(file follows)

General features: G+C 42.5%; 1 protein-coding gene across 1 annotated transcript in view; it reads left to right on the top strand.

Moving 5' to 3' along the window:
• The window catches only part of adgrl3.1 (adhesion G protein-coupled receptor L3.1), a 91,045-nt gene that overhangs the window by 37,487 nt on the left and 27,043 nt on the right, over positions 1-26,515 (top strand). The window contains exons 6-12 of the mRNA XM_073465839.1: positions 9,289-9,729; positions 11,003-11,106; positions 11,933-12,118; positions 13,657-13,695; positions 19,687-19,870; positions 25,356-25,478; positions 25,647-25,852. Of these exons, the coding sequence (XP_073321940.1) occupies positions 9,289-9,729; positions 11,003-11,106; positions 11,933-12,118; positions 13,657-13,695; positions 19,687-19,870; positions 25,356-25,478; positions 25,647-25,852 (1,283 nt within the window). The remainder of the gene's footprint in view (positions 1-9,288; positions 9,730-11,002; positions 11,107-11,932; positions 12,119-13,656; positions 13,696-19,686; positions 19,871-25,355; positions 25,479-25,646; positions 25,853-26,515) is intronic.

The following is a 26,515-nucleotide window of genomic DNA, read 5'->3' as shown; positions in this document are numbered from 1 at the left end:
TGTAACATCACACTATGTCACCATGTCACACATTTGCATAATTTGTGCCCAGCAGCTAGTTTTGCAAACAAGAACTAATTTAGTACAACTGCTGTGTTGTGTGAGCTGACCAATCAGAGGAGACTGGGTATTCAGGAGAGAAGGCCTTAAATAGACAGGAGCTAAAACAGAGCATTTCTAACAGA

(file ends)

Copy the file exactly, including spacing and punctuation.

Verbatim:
General features: G+C 42.5%; 1 protein-coding gene across 1 annotated transcript in view; it reads left to right on the top strand.

Moving 5' to 3' along the window:
• The window catches only part of adgrl3.1 (adhesion G protein-coupled receptor L3.1), a 91,045-nt gene that overhangs the window by 37,487 nt on the left and 27,043 nt on the right, over positions 1-26,515 (top strand). The window contains exons 6-12 of the mRNA XM_073465839.1: positions 9,289-9,729; positions 11,003-11,106; positions 11,933-12,118; positions 13,657-13,695; positions 19,687-19,870; positions 25,356-25,478; positions 25,647-25,852. Of these exons, the coding sequence (XP_073321940.1) occupies positions 9,289-9,729; positions 11,003-11,106; positions 11,933-12,118; positions 13,657-13,695; positions 19,687-19,870; positions 25,356-25,478; positions 25,647-25,852 (1,283 nt within the window). The remainder of the gene's footprint in view (positions 1-9,288; positions 9,730-11,002; positions 11,107-11,932; positions 12,119-13,656; positions 13,696-19,686; positions 19,871-25,355; positions 25,479-25,646; positions 25,853-26,515) is intronic.

The following is a 26,515-nucleotide window of genomic DNA, read 5'->3' as shown; positions in this document are numbered from 1 at the left end:
TGTAACATCACACTATGTCACCATGTCACACATTTGCATAATTTGTGCCCAGCAGCTAGTTTTGCAAACAAGAACTAATTTAGTACAACTGCTGTGTTGTGTGAGCTGACCAATCAGAGGAGACTGGGTATTCAGGAGAGAAGGCCTTAAATAGACAGGAGCTAAAACAGAGCATTTCTAACAGA